A long-established British speaker brand with roots back in the 1970s, ProAc has only made the occasional appearance on the Hi-Fi Choice review roster. That's mainly because the company has long been primarily export-oriented, with representation in more than 50 countries worldwide.

The three Studio models – two standmounts and the ProAc Studio 140 Mk2 floorstander – are among ProAc's less costly models and although this Studio 140 Mk2 pricetag of £1,690 per pair is quite pricey, the speakers themselves are large, as well as being fairly heavy.

The dimensions are partly dictated by the twin 165mm drive units that operate in tandem right through the bass and midrange here. The Studio 140 Mk2, therefore, has to be significantly wider than the speakers based on smaller units, while the substantial driver area also requires a correspondingly generous enclosure volume.

While its size ensures a quite imposing presence, the Studio 140 Mk2 comes very nicely dressed, with a choice of black ash, mahogany, cherry or maple real wood veneer covering all faces.

The sharp-edged enclosure sits on a similarly veneered plinth that usefully enhances the overall stability and spike fixing. The spikes are essential here, to avoid blocking the port that's fitted into the base and operates through the plinth.

Both bass/mid drivers have cast frames and carbon-loaded polypropylene cones 120mm in diameter, while the tweeter uses a 28mm fabric dome. Interestingly, the tweeters are offset from the centre line in order to 'spread' the baffle edge effect and the speakers themselves are 'mirror-imaged', so the speakers may be used with the tweeters offset 'inward' or 'outward' to preference.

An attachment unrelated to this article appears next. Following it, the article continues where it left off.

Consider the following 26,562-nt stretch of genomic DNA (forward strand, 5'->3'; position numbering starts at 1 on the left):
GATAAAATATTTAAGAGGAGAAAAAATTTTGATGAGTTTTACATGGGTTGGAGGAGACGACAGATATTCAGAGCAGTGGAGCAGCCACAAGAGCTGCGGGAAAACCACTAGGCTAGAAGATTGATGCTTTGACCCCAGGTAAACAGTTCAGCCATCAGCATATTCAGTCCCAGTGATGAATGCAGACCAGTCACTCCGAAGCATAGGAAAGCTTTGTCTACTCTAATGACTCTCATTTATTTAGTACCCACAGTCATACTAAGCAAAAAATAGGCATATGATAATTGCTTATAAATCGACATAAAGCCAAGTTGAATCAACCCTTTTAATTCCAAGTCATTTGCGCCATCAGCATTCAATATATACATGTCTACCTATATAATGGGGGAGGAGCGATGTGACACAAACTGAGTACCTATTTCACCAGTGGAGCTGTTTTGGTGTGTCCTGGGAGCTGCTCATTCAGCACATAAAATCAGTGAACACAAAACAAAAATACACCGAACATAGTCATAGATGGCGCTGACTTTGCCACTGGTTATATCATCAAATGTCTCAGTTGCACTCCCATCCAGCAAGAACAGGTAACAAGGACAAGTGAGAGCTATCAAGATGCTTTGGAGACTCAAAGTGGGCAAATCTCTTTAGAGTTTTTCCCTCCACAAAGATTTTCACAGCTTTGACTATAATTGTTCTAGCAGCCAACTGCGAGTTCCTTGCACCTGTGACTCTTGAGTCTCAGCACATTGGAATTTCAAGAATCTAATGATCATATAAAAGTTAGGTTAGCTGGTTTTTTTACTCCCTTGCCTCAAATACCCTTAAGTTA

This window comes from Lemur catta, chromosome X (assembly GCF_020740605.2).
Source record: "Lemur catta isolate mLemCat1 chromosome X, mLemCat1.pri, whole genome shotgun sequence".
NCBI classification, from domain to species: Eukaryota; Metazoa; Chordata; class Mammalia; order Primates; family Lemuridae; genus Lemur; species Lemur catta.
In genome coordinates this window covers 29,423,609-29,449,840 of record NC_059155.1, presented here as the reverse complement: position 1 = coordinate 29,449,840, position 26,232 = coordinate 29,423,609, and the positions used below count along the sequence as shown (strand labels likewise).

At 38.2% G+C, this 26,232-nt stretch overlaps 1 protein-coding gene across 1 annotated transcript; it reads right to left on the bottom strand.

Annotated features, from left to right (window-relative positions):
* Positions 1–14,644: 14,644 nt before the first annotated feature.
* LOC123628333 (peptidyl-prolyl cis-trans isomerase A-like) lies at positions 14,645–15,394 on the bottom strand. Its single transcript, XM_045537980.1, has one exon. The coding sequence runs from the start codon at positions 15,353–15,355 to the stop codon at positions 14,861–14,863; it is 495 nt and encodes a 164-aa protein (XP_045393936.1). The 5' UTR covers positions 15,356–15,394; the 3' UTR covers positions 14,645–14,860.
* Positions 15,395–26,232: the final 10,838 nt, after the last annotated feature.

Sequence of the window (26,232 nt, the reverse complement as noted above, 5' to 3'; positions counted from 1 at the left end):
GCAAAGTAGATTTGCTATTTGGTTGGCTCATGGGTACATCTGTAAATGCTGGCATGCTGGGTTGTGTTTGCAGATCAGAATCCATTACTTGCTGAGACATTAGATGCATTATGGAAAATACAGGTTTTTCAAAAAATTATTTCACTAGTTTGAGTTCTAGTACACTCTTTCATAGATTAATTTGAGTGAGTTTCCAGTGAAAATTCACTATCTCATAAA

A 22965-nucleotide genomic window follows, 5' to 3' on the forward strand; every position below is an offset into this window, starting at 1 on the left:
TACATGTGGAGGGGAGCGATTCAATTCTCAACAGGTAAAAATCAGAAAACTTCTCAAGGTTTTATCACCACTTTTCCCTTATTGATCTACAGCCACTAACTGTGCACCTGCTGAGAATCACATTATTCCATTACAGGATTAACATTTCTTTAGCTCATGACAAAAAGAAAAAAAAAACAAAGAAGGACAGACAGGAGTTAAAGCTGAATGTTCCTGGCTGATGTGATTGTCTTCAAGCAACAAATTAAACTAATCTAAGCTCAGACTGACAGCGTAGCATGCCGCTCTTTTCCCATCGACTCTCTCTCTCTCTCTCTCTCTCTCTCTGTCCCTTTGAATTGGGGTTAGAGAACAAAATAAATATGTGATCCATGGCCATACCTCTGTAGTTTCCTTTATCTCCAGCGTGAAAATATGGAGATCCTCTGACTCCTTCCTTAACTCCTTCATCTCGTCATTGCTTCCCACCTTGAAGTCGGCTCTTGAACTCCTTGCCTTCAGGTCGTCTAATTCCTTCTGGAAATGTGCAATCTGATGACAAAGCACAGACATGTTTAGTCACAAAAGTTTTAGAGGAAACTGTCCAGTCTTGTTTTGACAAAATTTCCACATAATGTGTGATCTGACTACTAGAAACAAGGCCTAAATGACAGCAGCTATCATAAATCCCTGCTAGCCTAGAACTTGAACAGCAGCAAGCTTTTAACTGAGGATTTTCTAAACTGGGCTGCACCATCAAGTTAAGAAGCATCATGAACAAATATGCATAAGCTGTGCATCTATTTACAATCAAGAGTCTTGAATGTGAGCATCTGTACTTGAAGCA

Two pairs of terminals are mounted about halfway up the back panel and an optional grille covers two-thirds of the front; unfortunately its removal leaves six very visible mounting lugs.

Sound quality

The Studio 140 Mk2 received a mixed response from the listening panel, perhaps reflecting the fact that it's rather different from the others assembled.

The constraints of a panel test include attempting to equalise the perceived volume for each successive presentation. That, in turn, means that the Studio 140 Mk2's advantages of high-sensitivity and loudness potential, and very superior headroom, are effectively negated.

This speaker might not have the smoothest or the sweetest midband around, but it is rather well-balanced overall, achieving a decent standard of general neutrality with fine warmth through the lower midband, though it did sound a little too bright for some of our listeners.

Although it wasn't obvious at the sort of levels adopted for the blind tests, the extra headroom available with this model was clearly audible during subsequent hands-on listening as a superior freedom from strain.

This good-sized and good-looking speaker has plenty going for it, especially for those who like their music loud and/or heavy. The mid and top end might not be to everyone's taste, but the overall tonal balance is well judged.

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